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WeGov

Burson-Marsteller Releases Annual Twiplomacy Study

BY Jessica McKenzie | Wednesday, June 25 2014

"What you tweet is what you get." Finnish PM @AlexStubb

The Spanish King's abdication, Narendra Modi's win, the loss of Malaysia airlines and an Olympic bet were just a few topics of the most popular tweets by world leaders this year. Each garnered more than 24,000 retweets, according to the 2014 Burson-Marsteller's Twiplomacy Study, which captures an annual snapshot of the power, influence and relationships of world leaders and diplomats on Twitter.

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WeGov

Electronic “Asylum” for the Internetless

BY Rebecca Chao | Monday, July 8 2013

(image: Freedom House/flickr)

While there is no on-off switch for the Internet in Syria, it only takes a few phone calls to turn it off. In the U.S. we can choose from thousands of Internet Service Providers (ISPs) to get connected but in Syria, where the government allegedly shut down connectivity several times in recent months, there are only around 14, which are also government-controlled. Read More

WeGov

Examining eDiplomacy: Like it or Not, It is Essential and Here to Stay

BY Lisa Goldman | Tuesday, October 30 2012

Secretary Clinton, State Dept Flickr stream

A new paper from the Brookings Institute examines the reach and effectiveness of eDiplomacy. Read More

WeGov

The Rough and Tumble of Digital Diplomacy, For Better or Worse

BY Lisa Goldman | Thursday, October 25 2012

Screenshot from the the State Department's blog

Digital diplomacy is a bit of a buzzword these days. It is practiced widely, both formally and informally, by governments across the globe — the United Kingdom has a particularly extensive site. Brian Fung of the Atlantic explores the impact of direct engagement via social media in an article for the Atlantic: Digital Diplomacy: Why It's So Tough for Embassies to Get Social Media Right. Read More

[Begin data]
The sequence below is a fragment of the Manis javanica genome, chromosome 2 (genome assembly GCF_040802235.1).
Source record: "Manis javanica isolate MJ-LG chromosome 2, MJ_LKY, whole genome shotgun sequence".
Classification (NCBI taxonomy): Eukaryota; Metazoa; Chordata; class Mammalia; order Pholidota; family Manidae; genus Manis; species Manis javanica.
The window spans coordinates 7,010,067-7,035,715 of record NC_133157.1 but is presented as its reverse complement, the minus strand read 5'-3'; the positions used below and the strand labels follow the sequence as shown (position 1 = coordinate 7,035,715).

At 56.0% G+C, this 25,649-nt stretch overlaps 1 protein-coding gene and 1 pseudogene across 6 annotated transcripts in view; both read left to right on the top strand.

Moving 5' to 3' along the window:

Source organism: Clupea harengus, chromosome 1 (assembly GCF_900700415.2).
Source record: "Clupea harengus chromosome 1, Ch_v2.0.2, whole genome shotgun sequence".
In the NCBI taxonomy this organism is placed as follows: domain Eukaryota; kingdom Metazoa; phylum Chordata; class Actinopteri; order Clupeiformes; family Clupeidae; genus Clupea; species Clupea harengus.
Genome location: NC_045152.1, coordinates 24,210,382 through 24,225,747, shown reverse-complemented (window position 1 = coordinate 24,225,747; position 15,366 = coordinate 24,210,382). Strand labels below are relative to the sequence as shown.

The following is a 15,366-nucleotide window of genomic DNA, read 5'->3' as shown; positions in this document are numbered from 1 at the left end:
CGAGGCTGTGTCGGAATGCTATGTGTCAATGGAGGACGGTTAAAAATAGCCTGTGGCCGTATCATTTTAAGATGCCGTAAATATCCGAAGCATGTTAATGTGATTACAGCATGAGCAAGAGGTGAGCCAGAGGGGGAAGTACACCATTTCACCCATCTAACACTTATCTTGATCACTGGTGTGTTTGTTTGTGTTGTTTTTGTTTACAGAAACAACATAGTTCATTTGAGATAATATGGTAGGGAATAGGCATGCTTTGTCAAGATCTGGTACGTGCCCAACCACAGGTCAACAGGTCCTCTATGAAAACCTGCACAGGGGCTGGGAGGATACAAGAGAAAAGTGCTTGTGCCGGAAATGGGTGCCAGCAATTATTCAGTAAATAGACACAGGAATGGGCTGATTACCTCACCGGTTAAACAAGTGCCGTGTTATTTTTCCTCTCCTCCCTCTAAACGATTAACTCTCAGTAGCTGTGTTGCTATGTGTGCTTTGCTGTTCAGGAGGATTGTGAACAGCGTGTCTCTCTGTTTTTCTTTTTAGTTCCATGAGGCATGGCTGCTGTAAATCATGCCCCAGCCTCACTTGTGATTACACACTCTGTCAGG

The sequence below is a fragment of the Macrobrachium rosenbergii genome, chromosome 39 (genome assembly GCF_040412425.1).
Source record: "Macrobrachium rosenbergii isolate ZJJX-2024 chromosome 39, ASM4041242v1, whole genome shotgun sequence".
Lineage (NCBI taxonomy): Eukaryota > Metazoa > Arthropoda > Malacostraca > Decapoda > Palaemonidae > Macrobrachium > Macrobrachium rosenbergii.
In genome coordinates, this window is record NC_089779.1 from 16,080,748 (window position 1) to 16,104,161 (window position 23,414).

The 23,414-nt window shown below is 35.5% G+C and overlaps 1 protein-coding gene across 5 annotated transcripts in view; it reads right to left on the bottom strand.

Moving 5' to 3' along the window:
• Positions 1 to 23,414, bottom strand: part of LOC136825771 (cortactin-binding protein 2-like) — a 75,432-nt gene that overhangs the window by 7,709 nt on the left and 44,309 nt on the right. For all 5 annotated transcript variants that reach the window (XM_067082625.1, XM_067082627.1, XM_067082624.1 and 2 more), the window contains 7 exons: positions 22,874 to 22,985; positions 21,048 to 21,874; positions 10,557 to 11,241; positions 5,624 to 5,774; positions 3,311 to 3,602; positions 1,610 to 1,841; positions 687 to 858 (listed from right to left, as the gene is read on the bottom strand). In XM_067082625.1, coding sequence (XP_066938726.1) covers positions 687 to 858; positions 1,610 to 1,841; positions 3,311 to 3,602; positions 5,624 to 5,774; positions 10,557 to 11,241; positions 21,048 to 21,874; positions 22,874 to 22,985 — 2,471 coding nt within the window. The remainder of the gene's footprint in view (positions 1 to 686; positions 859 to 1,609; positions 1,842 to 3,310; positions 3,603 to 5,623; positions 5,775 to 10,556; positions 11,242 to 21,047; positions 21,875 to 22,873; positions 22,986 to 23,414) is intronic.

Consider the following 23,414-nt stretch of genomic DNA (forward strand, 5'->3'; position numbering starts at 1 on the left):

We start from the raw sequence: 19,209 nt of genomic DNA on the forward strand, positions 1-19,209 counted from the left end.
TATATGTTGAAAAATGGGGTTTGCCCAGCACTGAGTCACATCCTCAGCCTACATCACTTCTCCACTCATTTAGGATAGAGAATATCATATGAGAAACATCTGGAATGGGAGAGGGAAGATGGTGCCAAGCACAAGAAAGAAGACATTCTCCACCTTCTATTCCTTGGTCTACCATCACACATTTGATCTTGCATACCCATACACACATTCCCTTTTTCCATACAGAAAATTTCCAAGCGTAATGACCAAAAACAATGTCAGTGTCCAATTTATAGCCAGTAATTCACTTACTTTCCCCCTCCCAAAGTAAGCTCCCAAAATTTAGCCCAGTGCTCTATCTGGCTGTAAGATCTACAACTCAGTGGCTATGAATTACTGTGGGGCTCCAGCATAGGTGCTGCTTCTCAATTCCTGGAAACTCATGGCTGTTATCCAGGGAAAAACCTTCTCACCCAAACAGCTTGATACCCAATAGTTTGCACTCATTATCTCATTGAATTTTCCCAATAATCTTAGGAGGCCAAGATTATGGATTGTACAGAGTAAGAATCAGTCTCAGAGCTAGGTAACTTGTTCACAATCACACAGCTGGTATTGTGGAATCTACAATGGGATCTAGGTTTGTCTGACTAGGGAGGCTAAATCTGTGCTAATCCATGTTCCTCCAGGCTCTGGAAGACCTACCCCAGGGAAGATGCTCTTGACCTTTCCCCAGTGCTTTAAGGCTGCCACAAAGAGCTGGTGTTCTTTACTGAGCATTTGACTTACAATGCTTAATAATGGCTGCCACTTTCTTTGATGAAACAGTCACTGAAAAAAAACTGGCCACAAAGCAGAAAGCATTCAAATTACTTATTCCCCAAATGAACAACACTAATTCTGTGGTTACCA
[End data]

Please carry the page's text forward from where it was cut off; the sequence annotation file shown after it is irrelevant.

WeGov

Shot by Taliban, Pakistani Teen Activist Malala Continues To Be Target of Online Threats and Conspiracy Theories

BY Nighat Dad | Tuesday, October 16 2012

Photo of Malala by the writer.

Malala Yousafzai, a 14 year-old Pakistani girl, was shot in the head last week by Taliban. Her crime was spreading western values — i.e., insisting on the right of girls to attend school. Malala had been the target of online threats for several years; and now, even as she lies unconscious in a U.K. hospital, the Taliban continues to threaten her life if she recovers, while prominent nationalists tweet conspiracy theories accusing the CIA of being involved in the shooting. For Malala, the Internet has been a mixed blessing. Read More

PdFLeaks: Carne Ross on the Diplomacy Before and After Wikileaks

BY Micah L. Sifry | Wednesday, December 15 2010

I didn't have a lot of time to digest what was being said while I was running the first session of Saturday's PdF Symposium on Wikileaks and Internet Freedom, but as I look back, the points that stuck with me the most ... Read More

What Does " Civil Society" Mean in 2010? 2050?

BY Nancy Scola | Friday, November 5 2010

Gathered today at the World Bank in DC are people interested in figuring out what "civil society" -- that swath of human life that exists apart from, or at least complementary to, what governments do and what ... Read More

State Dept's Latest "Tech Del" Heads to Bogotá

BY Nancy Scola | Tuesday, July 13 2010

The State Department's latest "tech del" trip is a 3-day mission to Bogotá, Colombia. Read More

George Bush Throws a Cyber-Dissidence Conference

BY Nancy Scola | Friday, April 9 2010

Hillary Clinton and George W. Bush are two peas in a cyber-dissident pod, it seems: Read More